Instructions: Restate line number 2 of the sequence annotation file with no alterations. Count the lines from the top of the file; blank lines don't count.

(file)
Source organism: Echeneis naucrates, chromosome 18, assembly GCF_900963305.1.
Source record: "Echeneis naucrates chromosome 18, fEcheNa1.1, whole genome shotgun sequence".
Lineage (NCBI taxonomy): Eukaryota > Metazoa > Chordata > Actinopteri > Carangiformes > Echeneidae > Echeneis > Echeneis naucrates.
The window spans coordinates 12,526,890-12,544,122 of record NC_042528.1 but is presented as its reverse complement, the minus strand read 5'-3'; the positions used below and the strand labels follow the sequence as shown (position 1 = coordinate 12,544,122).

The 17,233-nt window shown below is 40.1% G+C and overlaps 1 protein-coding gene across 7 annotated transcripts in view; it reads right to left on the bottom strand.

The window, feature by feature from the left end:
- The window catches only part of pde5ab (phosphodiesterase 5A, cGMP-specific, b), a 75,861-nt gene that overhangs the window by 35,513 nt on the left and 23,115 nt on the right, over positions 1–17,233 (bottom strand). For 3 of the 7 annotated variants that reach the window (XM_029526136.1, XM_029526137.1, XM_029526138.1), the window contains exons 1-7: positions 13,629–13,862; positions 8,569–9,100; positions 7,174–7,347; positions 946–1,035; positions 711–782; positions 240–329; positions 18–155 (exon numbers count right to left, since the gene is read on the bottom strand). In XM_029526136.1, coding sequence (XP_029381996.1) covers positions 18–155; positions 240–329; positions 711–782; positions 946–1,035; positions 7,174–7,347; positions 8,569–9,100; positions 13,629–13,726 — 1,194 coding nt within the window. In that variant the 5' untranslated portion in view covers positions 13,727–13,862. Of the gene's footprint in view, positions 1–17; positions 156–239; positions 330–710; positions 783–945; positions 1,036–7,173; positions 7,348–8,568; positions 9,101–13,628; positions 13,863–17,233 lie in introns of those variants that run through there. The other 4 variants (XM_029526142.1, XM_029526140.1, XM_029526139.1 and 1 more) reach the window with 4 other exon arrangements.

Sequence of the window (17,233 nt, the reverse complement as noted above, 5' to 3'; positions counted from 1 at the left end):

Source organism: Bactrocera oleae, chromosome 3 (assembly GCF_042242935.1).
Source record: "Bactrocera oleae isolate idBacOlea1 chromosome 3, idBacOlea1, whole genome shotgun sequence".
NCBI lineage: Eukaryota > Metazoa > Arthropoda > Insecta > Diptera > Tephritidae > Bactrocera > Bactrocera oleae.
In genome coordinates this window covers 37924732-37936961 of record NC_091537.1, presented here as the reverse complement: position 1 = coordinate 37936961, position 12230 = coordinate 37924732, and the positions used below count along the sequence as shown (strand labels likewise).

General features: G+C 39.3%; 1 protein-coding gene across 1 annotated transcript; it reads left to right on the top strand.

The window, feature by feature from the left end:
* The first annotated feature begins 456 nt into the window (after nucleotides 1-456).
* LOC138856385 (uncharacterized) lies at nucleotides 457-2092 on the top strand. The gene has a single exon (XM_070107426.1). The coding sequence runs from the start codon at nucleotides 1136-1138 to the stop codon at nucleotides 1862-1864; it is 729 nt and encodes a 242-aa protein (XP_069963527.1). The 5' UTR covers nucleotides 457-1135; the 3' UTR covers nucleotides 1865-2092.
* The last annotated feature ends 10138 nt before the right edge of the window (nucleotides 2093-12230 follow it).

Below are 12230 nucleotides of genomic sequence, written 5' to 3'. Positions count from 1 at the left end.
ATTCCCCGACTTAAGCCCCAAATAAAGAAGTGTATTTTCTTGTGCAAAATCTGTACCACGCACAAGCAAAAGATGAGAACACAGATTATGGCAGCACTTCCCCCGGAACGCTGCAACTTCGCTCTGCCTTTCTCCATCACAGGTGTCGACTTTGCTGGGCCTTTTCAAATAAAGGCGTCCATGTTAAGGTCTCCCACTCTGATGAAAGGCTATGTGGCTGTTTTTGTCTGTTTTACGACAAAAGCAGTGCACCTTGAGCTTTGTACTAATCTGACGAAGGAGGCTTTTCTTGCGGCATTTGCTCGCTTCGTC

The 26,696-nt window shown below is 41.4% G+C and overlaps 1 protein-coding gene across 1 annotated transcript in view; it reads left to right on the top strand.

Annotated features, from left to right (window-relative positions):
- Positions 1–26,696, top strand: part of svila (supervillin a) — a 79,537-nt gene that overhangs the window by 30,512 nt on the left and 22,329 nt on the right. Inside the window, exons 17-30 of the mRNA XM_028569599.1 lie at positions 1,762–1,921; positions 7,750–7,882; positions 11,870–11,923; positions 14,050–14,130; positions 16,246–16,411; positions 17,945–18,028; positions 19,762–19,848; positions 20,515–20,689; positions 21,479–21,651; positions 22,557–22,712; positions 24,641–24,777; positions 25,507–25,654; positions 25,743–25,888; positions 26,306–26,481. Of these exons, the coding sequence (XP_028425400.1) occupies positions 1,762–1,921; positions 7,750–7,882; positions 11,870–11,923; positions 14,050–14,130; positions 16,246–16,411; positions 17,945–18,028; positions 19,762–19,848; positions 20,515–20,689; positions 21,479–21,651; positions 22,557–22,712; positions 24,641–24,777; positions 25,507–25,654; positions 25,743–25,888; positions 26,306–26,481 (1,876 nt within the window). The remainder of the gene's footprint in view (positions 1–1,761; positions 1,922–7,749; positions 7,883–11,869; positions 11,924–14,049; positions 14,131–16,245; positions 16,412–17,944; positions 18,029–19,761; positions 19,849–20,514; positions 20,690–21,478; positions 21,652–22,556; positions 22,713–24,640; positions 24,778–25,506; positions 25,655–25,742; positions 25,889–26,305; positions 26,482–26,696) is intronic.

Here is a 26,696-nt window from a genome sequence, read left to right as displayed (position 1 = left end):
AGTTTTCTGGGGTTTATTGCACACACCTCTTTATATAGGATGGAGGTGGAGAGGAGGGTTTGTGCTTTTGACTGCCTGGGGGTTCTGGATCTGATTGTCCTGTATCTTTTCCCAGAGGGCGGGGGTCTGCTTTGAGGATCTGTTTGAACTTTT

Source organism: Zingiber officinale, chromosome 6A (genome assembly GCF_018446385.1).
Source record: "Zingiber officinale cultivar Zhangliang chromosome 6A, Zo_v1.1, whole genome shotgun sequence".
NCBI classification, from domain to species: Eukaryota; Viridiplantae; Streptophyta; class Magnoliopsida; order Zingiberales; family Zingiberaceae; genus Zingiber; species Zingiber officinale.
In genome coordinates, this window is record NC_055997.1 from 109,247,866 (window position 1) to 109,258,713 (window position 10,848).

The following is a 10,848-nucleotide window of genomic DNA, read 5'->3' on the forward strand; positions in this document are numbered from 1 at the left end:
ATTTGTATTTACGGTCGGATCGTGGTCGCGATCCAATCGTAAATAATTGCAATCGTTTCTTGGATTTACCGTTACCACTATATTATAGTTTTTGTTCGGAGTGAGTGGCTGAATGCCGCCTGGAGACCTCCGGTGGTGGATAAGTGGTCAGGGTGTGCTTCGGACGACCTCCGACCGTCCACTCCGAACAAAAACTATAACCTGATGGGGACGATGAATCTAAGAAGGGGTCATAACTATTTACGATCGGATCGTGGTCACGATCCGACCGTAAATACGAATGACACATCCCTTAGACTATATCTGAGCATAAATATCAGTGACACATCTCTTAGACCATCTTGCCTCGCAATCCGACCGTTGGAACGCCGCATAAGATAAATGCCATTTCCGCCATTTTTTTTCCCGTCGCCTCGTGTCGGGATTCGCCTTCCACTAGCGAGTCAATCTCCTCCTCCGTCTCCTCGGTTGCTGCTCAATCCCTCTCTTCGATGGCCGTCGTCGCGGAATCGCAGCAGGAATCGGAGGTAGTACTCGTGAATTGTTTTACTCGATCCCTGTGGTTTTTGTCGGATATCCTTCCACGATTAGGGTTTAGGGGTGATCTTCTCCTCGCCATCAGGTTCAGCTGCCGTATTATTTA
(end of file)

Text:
Source record: "Echeneis naucrates chromosome 18, fEcheNa1.1, whole genome shotgun sequence".